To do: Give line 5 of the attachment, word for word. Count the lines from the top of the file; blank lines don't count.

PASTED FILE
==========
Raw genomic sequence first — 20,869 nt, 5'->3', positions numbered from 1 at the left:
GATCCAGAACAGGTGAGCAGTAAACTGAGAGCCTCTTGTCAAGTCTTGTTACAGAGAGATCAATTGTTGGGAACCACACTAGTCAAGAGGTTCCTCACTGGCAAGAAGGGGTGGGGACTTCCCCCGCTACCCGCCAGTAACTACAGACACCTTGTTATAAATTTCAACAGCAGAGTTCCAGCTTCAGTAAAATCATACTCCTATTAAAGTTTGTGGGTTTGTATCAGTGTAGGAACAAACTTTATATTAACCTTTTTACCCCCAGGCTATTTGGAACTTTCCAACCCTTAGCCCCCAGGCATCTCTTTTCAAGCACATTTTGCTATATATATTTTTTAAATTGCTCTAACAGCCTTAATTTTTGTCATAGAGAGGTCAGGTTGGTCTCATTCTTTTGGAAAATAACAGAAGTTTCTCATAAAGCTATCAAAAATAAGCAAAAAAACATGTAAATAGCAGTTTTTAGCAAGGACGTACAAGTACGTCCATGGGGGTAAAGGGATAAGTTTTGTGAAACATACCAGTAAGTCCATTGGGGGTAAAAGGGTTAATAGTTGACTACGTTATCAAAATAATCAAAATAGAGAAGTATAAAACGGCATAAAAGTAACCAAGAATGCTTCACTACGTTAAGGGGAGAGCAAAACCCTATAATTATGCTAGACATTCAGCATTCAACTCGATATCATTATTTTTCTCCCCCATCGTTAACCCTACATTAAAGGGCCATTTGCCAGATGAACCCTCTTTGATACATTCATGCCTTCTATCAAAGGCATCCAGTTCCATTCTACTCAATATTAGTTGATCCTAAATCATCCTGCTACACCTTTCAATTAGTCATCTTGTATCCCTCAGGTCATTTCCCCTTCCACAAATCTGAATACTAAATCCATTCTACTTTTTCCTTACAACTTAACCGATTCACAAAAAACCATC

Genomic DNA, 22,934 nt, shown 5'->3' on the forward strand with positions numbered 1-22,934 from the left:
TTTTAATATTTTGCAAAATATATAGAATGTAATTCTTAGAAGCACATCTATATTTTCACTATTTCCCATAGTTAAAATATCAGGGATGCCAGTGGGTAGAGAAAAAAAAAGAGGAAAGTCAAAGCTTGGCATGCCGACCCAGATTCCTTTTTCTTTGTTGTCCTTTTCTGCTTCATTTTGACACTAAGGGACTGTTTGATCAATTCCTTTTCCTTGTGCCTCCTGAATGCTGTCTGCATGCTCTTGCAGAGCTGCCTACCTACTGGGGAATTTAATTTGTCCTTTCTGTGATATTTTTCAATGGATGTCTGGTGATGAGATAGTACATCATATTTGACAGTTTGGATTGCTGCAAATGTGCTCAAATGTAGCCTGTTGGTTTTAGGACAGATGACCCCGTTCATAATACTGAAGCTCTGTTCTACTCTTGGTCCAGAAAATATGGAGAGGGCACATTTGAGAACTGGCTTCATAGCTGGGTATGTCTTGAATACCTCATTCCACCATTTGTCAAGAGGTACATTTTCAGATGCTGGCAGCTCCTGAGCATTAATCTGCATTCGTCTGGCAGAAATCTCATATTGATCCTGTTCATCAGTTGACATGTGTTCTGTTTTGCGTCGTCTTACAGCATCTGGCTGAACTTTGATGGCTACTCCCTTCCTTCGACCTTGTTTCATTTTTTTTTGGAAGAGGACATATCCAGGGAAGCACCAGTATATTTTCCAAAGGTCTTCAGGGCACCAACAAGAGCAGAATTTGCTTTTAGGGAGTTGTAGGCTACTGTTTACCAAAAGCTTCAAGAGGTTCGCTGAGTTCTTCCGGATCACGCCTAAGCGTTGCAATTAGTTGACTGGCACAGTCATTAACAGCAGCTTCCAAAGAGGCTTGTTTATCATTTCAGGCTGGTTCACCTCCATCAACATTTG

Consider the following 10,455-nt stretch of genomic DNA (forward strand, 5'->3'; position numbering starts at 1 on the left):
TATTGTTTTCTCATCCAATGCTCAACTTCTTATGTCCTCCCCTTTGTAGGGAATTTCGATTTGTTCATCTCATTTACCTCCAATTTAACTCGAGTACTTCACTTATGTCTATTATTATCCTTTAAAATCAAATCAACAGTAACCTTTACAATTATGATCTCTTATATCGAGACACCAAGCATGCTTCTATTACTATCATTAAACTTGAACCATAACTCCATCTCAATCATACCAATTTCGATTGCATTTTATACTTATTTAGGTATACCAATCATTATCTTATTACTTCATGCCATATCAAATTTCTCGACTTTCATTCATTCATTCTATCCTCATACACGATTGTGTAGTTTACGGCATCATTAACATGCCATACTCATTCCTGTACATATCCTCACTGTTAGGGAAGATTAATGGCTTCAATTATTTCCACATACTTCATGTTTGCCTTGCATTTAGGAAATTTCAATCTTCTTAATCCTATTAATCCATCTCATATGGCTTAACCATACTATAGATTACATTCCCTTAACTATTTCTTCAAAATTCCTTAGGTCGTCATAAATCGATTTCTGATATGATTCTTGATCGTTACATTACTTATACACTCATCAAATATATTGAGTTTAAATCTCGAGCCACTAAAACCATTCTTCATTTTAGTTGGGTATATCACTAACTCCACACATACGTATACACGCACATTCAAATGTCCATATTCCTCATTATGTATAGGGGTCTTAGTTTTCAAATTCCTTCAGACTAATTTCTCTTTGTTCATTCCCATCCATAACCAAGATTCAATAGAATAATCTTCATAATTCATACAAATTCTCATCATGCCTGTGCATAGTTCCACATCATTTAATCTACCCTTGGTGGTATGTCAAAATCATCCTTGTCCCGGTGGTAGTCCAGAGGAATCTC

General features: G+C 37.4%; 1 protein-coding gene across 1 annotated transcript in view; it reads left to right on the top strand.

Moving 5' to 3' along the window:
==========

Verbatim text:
Consider the following 10,455-nt stretch of genomic DNA (forward strand, 5'->3'; position numbering starts at 1 on the left):